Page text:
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CMS Guide

CMS

It is easy to say that a content management system or CMS does exactly as it says on the tin: it stores and manages content.

Content can be created, edited, published, viewed and stored although not necessarily in that order. It can be updated as part of a series of revisions or removed altogether.

The right CMS for the right job

It is important that you understand about the type of content you wish to manage, the processes you need to do so and the end result/s. This will help you to trawl through the numerous options available to find the right system for you.

The type of content will determine the type of CMS.

Another issue is usability. There are some systems which are easier to use and further develop, mainly due to the efficiency of the software.

Types of CMS

There are different types of CMS for different types of content. The nature of the content or ‘digital record’ e.g. video, text, graphics, blog etc dictates the type of CMS which means that there are numerous options to choose from.

WCMS

A web content management system (WCMS) enables a user to create or amend a web page without the need for the requisite technical skills.

ECMS

These systems or ‘enterprise content management systems’ (ECMS) handle the content, assets, records and other information which defines the structure and hierarchy of an organisation.

MCMS

Mobile content management systems (MCMS) were originally designed for the business to customer (B2C) market but have expanded to include business to business (B2B) and business to employee (B2E).

CCMS

Component content management systems (CCMS) are a specialist type of system which manages content at a deeper or ‘granular’ level.

Open source CMS

The popularity of open source systems such as WordPress and Joomla are increasing all the time; this is due to their cost-effectiveness, ease of use and access to help from a community which is linked to that particular brand of CMS.

The beauty of an open source CMS is easy access to the source code, low cost/free, stability, community support and the option to extend the functionality via a series of add on’s. Examples of add on’s include a blog, wiki, form, RSS feed, tags etc.

The most popular open source CMS are:

  • WordPress
  • Joomla
  • Drupal
  • Mambo
  • Plone
  • CMS Made Simple
  • Advantages of open source CMS

    There are several advantages to using an open source system which include:

    Low cost: the source code can be obtained for free and the support provided with this system is often cheaper than a commercial CMS.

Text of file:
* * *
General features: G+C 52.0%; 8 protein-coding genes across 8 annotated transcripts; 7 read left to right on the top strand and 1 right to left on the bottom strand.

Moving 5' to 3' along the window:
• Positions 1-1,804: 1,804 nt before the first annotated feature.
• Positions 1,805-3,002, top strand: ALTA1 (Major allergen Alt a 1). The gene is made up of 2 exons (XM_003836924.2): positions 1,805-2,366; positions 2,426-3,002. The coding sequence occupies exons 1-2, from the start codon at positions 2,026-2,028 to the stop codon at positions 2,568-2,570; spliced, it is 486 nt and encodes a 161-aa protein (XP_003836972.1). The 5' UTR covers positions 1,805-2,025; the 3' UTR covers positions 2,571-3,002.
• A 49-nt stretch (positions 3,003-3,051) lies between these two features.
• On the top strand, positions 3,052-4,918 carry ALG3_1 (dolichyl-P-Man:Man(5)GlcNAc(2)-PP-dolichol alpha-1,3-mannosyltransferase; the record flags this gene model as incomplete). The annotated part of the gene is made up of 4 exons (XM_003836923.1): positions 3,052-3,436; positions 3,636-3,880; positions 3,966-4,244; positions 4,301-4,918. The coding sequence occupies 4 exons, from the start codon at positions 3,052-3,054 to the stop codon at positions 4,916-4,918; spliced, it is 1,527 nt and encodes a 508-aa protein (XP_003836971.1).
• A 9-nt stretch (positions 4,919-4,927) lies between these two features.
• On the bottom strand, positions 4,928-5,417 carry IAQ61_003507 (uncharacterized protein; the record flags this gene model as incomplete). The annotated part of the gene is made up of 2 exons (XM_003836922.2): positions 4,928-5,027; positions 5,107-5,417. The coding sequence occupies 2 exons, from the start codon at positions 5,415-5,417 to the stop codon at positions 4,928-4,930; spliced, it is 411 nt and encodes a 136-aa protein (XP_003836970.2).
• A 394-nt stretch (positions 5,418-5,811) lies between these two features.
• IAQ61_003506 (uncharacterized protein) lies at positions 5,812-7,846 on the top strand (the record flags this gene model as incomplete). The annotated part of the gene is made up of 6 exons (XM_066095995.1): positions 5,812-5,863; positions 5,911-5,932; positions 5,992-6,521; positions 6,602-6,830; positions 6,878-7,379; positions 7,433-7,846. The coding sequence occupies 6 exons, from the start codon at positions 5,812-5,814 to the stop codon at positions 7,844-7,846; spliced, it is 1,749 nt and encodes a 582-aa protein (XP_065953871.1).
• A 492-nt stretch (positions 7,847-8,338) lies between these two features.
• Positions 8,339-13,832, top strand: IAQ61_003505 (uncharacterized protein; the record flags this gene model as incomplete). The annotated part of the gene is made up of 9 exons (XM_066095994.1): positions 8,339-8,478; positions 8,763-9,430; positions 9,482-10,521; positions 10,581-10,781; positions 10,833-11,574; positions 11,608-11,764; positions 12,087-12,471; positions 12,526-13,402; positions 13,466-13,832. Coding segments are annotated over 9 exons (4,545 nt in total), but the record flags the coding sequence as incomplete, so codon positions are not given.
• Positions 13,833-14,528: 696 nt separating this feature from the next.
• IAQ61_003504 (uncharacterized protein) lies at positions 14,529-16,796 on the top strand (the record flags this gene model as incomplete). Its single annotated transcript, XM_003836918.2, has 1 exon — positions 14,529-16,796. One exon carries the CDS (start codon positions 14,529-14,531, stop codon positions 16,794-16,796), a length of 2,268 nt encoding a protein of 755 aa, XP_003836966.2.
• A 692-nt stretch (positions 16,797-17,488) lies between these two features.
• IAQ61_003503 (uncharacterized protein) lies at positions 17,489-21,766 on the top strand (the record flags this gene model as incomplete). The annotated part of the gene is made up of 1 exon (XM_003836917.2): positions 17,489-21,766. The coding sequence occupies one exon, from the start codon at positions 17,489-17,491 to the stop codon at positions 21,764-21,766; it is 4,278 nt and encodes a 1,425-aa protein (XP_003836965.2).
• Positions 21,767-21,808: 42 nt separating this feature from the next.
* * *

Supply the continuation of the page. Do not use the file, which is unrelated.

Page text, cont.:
Flexible and easy to customise: the easy availability of the code means that the system can be adapted to fit any business requirement.

    Support: solutions to CMS problems can be found via a community of developers who provide advice on any issue.

    Open platform: an open source system is designed using any open programming language such as Java, Python, PHP etc. These popular software platforms have a wealth of support and information accompanying them which is accessible to the developer and content editor alike.

    Ability to share resources: an open source CMS enables the ability to share resources between companies and large organisations such as public sector bodies. The benefits of doing so are distributed between these companies which save time, reduce costs and boosts productivity.

    Integration: the ability to extend and personalise an open source CMS means that it can be integrated with other software, for example XML.

    Trial evaluation: these systems can be downloaded for evaluation purposes before implementation. This enables the developer to fully test the system and to compare it with others before making a decision. Further comments in the form of feedback can be obtained from the community support.

    Instant error resolution: these systems by their very nature are open to the opinions of their support community. So if a problem arises a member of the community will offer a solution to the problem. Open access to the source code means that very often, the problem can be resolved by the developer.

    Commercial CMS

    Commercial or propriety systems are still a popular choice of CMS for many people who are reassured by the technical support, service level agreements, safety and security.

    There is also the fact that many commercial systems are already ready-built which means that they are quicker to implement than many open source systems. These systems tend to be well established which means that they show signs of longevity and have a solid, reliable and professional feel to them.

    Advantages of a commercial CMS

  • Stability
  • Usability
  • Support and advice
  • Documentation
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